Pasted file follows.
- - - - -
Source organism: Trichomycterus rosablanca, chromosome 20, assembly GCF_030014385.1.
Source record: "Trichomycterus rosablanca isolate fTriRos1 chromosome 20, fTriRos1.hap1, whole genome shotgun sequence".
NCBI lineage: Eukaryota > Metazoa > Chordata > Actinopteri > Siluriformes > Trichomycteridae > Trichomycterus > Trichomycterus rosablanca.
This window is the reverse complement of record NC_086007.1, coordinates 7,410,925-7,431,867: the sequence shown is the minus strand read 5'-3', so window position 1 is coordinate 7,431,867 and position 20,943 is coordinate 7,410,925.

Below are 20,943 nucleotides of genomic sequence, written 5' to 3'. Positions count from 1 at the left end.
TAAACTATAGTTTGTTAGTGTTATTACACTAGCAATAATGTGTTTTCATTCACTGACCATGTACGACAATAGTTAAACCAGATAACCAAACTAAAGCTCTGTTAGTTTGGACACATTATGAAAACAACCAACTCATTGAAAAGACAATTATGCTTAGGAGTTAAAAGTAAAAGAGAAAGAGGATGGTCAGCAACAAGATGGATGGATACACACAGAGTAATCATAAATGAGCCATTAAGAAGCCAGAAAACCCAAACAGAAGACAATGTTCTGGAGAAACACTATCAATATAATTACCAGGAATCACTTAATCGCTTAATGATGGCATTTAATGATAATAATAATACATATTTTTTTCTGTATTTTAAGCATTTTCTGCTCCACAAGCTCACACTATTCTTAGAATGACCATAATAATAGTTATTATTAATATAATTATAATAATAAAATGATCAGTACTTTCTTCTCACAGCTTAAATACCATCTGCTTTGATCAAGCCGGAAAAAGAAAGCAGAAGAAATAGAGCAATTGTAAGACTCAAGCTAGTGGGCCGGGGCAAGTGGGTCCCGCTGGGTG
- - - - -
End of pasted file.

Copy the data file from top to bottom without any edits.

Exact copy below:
Source organism: Trichomycterus rosablanca, chromosome 20, assembly GCF_030014385.1.
Source record: "Trichomycterus rosablanca isolate fTriRos1 chromosome 20, fTriRos1.hap1, whole genome shotgun sequence".
NCBI lineage: Eukaryota > Metazoa > Chordata > Actinopteri > Siluriformes > Trichomycteridae > Trichomycterus > Trichomycterus rosablanca.
This window is the reverse complement of record NC_086007.1, coordinates 7,410,925-7,431,867: the sequence shown is the minus strand read 5'-3', so window position 1 is coordinate 7,431,867 and position 20,943 is coordinate 7,410,925.

Below are 20,943 nucleotides of genomic sequence, written 5' to 3'. Positions count from 1 at the left end.
TAAACTATAGTTTGTTAGTGTTATTACACTAGCAATAATGTGTTTTCATTCACTGACCATGTACGACAATAGTTAAACCAGATAACCAAACTAAAGCTCTGTTAGTTTGGACACATTATGAAAACAACCAACTCATTGAAAAGACAATTATGCTTAGGAGTTAAAAGTAAAAGAGAAAGAGGATGGTCAGCAACAAGATGGATGGATACACACAGAGTAATCATAAATGAGCCATTAAGAAGCCAGAAAACCCAAACAGAAGACAATGTTCTGGAGAAACACTATCAATATAATTACCAGGAATCACTTAATCGCTTAATGATGGCATTTAATGATAATAATAATACATATTTTTTTCTGTATTTTAAGCATTTTCTGCTCCACAAGCTCACACTATTCTTAGAATGACCATAATAATAGTTATTATTAATATAATTATAATAATAAAATGATCAGTACTTTCTTCTCACAGCTTAAATACCATCTGCTTTGATCAAGCCGGAAAAAGAAAGCAGAAGAAATAGAGCAATTGTAAGACTCAAGCTAGTGGGCCGGGGCAAGTGGGTCCCGCTGGGTG